This article was originally published on Phys.org
“America’s smallest raptor, the American kestrel, can boost economies in Michigan and other fruit-growing states, new research shows. It’s the first study to measure regional job creation aided by the activity of native predators.
American kestrels range from Alaska to South America. They dine on bugs, small mammals and fruit-eating birds. More kestrels mean fewer pests, and the tiny hawks’ mere presence can produce measurable improvements, said Catherine Lindell, a Michigan State University (MSU) integrative biologist and study co-author. Growers can attract more of these beneficial birds by building nesting boxes. A paper reporting the results was published today in the Journal of Applied Ecology.
“This research demonstrates that farmers can use science to design agricultural fields that benefit people and wildlife,” said Betsy Von Holle, a program director for the National Science Foundation’s (NSF) Dynamics of Coupled Natural and Human Systems program, which funded the research.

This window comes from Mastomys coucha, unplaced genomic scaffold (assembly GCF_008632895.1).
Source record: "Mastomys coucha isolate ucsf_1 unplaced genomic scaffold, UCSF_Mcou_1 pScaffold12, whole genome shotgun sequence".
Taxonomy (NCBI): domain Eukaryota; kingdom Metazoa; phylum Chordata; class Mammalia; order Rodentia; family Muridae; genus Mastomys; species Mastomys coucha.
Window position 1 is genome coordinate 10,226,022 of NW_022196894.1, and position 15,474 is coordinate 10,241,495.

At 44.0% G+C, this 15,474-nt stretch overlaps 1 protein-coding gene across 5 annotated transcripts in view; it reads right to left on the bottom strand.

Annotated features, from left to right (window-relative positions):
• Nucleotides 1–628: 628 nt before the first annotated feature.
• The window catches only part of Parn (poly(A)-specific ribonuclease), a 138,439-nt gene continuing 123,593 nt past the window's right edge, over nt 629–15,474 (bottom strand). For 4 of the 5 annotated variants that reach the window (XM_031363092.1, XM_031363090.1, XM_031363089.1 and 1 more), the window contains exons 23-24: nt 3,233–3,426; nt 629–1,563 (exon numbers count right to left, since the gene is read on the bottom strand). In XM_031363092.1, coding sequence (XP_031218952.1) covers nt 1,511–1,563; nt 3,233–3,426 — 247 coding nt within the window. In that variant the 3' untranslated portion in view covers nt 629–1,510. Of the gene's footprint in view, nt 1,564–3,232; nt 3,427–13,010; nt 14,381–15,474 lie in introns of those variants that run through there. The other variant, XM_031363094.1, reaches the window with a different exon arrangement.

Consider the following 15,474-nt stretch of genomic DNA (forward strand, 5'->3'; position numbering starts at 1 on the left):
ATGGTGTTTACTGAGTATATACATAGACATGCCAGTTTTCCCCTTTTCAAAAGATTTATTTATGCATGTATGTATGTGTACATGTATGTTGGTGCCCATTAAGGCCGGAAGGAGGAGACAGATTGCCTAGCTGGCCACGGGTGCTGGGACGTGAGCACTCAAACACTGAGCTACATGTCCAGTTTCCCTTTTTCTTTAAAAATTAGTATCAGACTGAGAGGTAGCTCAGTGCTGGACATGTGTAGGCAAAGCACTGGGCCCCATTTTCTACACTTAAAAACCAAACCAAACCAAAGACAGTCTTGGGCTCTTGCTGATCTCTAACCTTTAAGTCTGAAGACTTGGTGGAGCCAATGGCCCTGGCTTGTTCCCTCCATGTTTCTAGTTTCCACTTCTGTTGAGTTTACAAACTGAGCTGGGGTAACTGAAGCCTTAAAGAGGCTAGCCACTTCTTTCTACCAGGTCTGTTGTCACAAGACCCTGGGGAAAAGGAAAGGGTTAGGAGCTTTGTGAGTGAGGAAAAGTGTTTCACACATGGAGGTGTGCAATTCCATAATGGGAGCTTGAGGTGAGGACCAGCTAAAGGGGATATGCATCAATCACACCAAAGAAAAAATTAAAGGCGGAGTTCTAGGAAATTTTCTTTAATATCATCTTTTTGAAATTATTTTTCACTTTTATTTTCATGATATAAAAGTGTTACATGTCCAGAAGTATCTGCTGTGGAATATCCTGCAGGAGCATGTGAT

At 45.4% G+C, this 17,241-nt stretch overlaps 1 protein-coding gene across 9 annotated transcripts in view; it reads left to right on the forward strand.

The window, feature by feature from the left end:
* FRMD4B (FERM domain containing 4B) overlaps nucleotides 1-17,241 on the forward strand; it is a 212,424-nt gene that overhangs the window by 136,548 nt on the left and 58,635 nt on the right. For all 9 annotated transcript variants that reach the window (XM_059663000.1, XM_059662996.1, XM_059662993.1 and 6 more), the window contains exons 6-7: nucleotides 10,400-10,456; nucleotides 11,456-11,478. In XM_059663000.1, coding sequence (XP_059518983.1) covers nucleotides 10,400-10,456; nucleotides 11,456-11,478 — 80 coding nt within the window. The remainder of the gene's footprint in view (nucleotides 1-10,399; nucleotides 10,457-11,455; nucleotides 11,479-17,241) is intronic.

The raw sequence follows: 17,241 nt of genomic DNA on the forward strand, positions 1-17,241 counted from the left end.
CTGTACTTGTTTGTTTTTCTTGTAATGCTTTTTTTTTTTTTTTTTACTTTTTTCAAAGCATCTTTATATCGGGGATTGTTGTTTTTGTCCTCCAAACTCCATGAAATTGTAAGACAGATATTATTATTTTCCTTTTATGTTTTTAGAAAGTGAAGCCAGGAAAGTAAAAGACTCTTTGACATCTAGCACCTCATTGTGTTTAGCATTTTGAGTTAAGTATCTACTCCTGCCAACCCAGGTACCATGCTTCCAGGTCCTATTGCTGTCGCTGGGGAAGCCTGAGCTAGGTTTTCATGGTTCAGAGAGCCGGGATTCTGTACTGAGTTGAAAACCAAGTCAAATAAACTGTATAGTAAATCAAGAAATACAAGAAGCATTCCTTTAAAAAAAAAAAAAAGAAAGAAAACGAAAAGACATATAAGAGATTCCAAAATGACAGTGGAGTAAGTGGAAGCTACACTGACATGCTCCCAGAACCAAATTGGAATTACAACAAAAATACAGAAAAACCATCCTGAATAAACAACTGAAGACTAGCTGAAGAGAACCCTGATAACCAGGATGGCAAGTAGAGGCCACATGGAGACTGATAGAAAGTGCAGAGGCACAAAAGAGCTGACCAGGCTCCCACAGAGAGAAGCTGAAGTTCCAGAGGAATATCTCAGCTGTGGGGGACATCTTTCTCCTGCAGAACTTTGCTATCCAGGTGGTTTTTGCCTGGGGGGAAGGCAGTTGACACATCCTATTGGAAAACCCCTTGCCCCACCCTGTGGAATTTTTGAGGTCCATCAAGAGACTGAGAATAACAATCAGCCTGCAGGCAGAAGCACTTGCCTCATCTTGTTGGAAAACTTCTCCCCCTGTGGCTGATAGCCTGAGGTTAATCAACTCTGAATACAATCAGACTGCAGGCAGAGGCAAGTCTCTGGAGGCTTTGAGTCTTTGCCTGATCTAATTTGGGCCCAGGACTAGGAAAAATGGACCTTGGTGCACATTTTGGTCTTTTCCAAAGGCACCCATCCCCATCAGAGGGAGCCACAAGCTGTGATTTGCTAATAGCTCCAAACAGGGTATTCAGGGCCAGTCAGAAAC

Lindell and her team calculated the benefit-to-cost ratios of installing kestrel nest boxes around orchards. The results showed that, for every dollar spent, $84 to $357 of sweet cherries are saved from fruit-eating birds.
To scale up the projections, the team used regional economic modeling. The models predicted that increased sweet cherry production from reduced bird damage would generate 46 to 50 jobs, which translates to a major contribution to Michigan’s economy…”
Read on at: Phys.org